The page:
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The evolution of solvency and disclosure standards in the Australian Life Insurance Industry

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posted on 2006-01-01, 00:00 authored by Monica KeneleyMonica Keneley
The Curious Case of the Occidental and Regal: The Evolution of Solvency and Disclosure Standards in the Australian Life Insurance Industry In 1990 the Australian life insurance industry was rocked by scandal which threatened to destabilise consumer confidence in the ability of insurance providers to meet policy holder liabilities. The incident highlighted the nature of the agency problems which arise when conditions of asymmetric information exist. It revealed systemic weaknesses in accounting, solvency and disclosure standards as they applied to life insurers. This paper uses an evolutionary concept of agency to analyse government and industry responses to this event. It is argued that initial adaptive responses stabilised the industry and averted a more serious crisis. Longer term innovative responses led to the introduction of a new and more rigorous approach to reporting and solvency standards which has improved information flows and agency outcomes.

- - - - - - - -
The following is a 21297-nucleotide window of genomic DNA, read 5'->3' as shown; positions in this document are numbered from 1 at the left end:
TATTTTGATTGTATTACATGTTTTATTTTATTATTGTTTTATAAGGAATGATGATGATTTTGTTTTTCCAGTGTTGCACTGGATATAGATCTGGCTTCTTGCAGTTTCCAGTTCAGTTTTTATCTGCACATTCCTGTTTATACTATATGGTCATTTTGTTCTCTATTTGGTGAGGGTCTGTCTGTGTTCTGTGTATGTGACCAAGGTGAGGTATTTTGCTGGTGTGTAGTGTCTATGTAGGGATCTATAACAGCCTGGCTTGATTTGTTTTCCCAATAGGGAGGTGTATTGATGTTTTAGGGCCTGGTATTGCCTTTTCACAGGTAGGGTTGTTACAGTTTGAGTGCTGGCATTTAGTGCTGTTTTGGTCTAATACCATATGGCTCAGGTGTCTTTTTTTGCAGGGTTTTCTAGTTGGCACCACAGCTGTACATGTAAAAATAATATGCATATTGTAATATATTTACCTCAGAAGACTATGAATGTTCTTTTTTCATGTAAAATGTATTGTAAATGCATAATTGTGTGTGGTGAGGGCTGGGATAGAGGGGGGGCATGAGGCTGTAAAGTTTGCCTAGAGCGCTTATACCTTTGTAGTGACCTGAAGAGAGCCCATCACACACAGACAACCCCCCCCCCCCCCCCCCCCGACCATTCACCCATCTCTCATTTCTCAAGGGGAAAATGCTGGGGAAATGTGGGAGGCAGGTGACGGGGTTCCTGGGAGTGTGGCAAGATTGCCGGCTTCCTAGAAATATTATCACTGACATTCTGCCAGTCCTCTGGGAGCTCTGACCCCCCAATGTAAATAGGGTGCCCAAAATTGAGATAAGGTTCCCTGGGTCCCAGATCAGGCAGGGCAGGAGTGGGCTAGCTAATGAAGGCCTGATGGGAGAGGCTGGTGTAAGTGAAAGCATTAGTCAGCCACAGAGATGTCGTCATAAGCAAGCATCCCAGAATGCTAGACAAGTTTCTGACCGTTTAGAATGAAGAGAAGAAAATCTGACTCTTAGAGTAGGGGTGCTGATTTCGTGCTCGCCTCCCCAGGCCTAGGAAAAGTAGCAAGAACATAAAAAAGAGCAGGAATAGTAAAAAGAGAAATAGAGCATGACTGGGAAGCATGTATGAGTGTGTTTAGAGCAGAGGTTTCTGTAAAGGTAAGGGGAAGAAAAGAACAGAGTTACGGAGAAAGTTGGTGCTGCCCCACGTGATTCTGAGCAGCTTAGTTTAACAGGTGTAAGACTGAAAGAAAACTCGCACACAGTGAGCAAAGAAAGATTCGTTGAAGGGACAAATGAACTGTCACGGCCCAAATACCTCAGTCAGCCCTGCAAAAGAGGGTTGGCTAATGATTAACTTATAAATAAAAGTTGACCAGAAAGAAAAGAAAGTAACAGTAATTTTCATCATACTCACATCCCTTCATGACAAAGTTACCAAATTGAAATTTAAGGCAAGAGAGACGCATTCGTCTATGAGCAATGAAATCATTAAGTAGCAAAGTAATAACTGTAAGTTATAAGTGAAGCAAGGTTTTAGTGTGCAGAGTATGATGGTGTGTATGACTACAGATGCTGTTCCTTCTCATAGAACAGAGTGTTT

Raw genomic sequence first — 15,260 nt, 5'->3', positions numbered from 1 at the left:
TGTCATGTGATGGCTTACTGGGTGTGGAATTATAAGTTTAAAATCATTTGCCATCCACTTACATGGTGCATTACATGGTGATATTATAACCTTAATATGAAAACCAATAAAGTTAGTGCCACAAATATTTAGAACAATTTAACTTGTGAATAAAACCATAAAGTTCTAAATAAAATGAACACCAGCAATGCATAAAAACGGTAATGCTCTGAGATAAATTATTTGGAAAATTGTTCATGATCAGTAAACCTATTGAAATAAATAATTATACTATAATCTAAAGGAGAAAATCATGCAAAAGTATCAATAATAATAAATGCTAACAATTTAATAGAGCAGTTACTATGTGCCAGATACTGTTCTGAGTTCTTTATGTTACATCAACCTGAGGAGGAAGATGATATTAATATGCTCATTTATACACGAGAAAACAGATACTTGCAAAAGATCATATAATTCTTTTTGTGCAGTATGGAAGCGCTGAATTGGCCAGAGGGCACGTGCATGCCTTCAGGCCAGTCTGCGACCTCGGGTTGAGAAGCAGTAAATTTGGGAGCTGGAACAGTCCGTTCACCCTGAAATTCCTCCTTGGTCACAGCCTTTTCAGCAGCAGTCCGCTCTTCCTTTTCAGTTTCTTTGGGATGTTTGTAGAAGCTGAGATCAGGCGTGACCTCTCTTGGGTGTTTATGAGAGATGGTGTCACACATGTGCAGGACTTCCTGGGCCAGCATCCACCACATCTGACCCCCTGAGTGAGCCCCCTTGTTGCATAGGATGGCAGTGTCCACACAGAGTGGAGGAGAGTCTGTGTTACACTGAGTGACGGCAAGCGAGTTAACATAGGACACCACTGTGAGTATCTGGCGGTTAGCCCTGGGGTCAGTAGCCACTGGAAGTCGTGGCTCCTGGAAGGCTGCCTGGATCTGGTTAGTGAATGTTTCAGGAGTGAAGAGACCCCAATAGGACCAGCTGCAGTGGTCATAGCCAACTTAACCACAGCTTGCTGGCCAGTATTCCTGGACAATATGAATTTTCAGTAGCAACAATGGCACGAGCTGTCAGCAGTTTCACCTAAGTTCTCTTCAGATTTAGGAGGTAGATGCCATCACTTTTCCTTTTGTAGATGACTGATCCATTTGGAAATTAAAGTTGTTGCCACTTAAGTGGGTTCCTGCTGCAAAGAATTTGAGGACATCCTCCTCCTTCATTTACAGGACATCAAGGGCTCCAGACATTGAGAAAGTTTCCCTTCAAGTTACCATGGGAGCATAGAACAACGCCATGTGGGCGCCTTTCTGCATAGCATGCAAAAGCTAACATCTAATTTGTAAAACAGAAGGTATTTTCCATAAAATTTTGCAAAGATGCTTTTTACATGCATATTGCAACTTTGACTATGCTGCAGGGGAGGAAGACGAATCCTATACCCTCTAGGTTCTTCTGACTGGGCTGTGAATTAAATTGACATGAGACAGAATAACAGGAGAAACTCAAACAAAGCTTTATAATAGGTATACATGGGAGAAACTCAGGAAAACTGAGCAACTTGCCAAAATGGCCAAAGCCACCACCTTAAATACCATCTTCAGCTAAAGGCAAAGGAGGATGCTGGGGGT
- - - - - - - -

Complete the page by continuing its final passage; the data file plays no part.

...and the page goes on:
History

Series

School Working Paper - Economic Series ; SWP 2006/18

Pagination

1 - 25

Publisher

Deakin University, School of Accounting, Economics and Finance

Place of publication

Geelong, Vic.

Language

eng

Notes

School working paper (Deakin University. School of Accounting, Economics and Finance) ; 2006/18 The Curious Case of the Occidental and Regal: The Evolution of Solvency and Disclosure Standards in the Australian Life Insurance Industry In 1990 the Australian life insurance industry was rocked by scandal which threatened to destabilise consumer confidence in the ability of insurance providers to meet policy holder liabilities. The incident highlighted the nature of the agency problems which arise when conditions of asymmetric information exist. It revealed systemic weaknesses in accounting, solvency and disclosure standards as they applied to life insurers. This paper uses an evolutionary concept of agency to analyse government and industry responses to this event. It is argued that initial adaptive responses stabilised the industry and averted a more serious crisis. Longer term innovative responses led to the introduction of a new and more rigorous approach to reporting and solvency standards which has improved information flows and agency outcomes.

Publication classification

CN.1 Other journal article

Copyright notice

2006, The Authors

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